OSHA requirements are set by statute, standards and regulations. Our interpretation letters explain these requirements and how they apply to particular circumstances, but they cannot create additional employer obligations. This letter constitutes OSHA's interpretation of the requirements discussed. Note that our enforcement guidance may be affected by changes to OSHA rules. Also, from time to time we update our guidance in response to new information. To keep apprised of such developments, you can consult OSHA's website at https://www.osha.gov.

May 3, 1990

Ms. Valerie L. Sheaffer Betz Laboratories, Inc. Somerton Road Trevose, Pennsylvania 19047

Dear Ms. Sheaffer:

This is in response to your letter of February 26, requesting an Occupational Safety and Health Administration (OSHA) interpretation of the 29 CFR 1910.106 standard covering flammable and combustible liquids. Your request concerns the use of combustible materials with high-density cross-linked polyethylene tanks and portable tanks, and linear polyethylene drums. You indicated in your letter the flashpoints of the materials to be in the range of 100-200 degrees F.

The OSHA standards at 29 CFR 1910.106 do not specify the use of any type of plastic containers, tanks, or drums, for storage or processing of the liquids. OSHA, however, under its "de minimis violations" policy, permits the use of polyethylene containers as described in OSHA Instruction STD 1-5.14A. The U.S. Department of Transportation's (DOT) requirements were taken into consideration in the issuance of this instruction. Copies of the de minimis violations policy and the instruction are enclosed.

Under the de minimis policy, compliance with the requirements of current applicable industry consensus standards, such as the standards published by National Fire Protection Association (NFPA), is accepted as compliance with the Occupational Safety and Health Act (OSH Act), if the consensus standards provide for equal or greater personnel protection than corresponding OSHA standards.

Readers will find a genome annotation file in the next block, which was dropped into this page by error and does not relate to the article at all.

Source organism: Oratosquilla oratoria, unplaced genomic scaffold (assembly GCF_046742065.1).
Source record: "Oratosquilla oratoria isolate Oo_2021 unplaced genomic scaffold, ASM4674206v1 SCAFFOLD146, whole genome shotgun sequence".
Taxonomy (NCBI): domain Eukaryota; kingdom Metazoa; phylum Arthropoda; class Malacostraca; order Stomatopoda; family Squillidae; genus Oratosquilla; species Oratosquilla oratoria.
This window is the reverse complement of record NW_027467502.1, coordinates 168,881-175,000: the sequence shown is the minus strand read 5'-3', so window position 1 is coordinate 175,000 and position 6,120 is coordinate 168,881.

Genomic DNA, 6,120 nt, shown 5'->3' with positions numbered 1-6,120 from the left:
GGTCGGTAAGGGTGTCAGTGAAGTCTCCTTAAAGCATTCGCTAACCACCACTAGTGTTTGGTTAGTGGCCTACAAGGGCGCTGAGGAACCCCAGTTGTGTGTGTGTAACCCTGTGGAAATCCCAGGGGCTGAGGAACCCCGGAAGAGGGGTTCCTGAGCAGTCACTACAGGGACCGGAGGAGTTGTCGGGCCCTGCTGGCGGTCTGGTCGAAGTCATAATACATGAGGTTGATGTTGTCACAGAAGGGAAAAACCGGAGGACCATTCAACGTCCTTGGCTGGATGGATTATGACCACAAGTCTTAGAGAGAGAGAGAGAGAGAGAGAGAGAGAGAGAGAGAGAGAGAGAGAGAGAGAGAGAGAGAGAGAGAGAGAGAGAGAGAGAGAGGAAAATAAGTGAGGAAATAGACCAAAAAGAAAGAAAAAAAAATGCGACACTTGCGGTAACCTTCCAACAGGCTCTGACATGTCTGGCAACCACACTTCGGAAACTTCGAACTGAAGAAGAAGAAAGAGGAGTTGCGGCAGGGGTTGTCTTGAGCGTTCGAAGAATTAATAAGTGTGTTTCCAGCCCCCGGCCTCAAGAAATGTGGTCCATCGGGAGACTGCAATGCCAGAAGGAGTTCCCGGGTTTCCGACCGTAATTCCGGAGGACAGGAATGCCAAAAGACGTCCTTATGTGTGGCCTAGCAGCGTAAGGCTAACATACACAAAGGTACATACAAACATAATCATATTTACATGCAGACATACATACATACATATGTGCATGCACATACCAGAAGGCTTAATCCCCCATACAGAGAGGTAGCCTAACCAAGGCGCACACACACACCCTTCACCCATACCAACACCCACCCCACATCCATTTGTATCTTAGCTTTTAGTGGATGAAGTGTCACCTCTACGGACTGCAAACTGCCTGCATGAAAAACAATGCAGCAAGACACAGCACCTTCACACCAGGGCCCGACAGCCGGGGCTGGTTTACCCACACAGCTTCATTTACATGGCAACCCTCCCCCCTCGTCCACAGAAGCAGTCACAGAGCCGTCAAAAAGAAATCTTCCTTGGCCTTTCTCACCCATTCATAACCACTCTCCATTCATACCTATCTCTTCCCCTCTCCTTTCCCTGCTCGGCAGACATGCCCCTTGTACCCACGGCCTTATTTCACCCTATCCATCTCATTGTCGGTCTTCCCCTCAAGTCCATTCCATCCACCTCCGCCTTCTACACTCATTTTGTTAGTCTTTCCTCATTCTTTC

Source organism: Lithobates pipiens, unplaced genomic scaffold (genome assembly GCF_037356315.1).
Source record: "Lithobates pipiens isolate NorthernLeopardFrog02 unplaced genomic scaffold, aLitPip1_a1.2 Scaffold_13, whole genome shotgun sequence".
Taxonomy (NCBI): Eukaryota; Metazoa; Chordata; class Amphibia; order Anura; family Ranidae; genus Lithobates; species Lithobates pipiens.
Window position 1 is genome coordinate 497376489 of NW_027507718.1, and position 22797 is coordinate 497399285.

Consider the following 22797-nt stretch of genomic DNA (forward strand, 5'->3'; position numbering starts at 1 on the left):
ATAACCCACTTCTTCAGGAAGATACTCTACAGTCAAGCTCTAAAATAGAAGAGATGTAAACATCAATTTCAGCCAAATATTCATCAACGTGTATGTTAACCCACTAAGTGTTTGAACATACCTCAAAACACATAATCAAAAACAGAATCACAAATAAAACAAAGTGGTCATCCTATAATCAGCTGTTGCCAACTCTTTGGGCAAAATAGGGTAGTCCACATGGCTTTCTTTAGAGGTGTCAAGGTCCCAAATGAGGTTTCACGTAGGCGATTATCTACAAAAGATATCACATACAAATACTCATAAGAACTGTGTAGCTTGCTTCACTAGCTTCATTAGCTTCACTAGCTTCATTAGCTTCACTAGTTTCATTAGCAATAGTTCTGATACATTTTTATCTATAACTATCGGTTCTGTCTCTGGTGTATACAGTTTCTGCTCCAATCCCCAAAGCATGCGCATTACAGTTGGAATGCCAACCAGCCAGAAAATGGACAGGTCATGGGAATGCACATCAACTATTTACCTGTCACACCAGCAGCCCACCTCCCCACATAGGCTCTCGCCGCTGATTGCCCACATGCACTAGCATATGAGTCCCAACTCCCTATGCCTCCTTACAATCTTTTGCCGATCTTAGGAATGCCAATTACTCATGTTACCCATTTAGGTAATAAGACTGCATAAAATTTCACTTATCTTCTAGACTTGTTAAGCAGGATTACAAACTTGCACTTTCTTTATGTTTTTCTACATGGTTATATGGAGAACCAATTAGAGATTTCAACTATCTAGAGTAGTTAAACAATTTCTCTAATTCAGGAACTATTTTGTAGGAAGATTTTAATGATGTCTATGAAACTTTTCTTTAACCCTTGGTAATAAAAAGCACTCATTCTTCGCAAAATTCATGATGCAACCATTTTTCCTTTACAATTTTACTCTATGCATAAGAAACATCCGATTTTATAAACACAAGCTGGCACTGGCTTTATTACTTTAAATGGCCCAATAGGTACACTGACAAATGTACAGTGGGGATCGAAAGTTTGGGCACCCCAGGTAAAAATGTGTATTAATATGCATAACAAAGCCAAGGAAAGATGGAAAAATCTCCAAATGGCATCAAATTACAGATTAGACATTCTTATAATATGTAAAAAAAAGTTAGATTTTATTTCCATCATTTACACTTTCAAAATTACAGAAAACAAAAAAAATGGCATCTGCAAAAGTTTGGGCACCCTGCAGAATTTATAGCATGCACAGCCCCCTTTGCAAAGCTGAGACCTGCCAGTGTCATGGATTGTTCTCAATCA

For example, NFPA 30, Flammable and Combustible Liquids Code, 1987 edition, allows storage of combustible liquids in containers of up to 60 gallon capacity, which are DOT specification 34 containers and polyethylene drums authorized under DOT exemption procedures. OSHA would accept these under the de minimis policy. A copy of a portion of NFPA 30 pertinent to the storage of flammable and combustible liquids is enclosed. You may contact DOT to determine their requirements at the following address:

U.S. Department of Transportation 400 7th Street, S.W Washington, D.C 20590

In the situation you described, the use of polyethylene tanks for processing of flammable and combustible liquids would be in violation of the OSHA standards and the OSH Act. To be in compliance with the OSH Act, the maximum capacity of the polyethylene containers that could be used for storage of flammable and combustible liquids is five and 60 gallons, respectively. Unless it is demonstrated that DOT allows higher capacities, the capacities stated above, for storage purposes, shall not be exceeded.

If we may be of further assistance, please contact us. Thank you for your interest in safety and health.


Patricia K. Clark Director Designate Directorate of Compliance Programs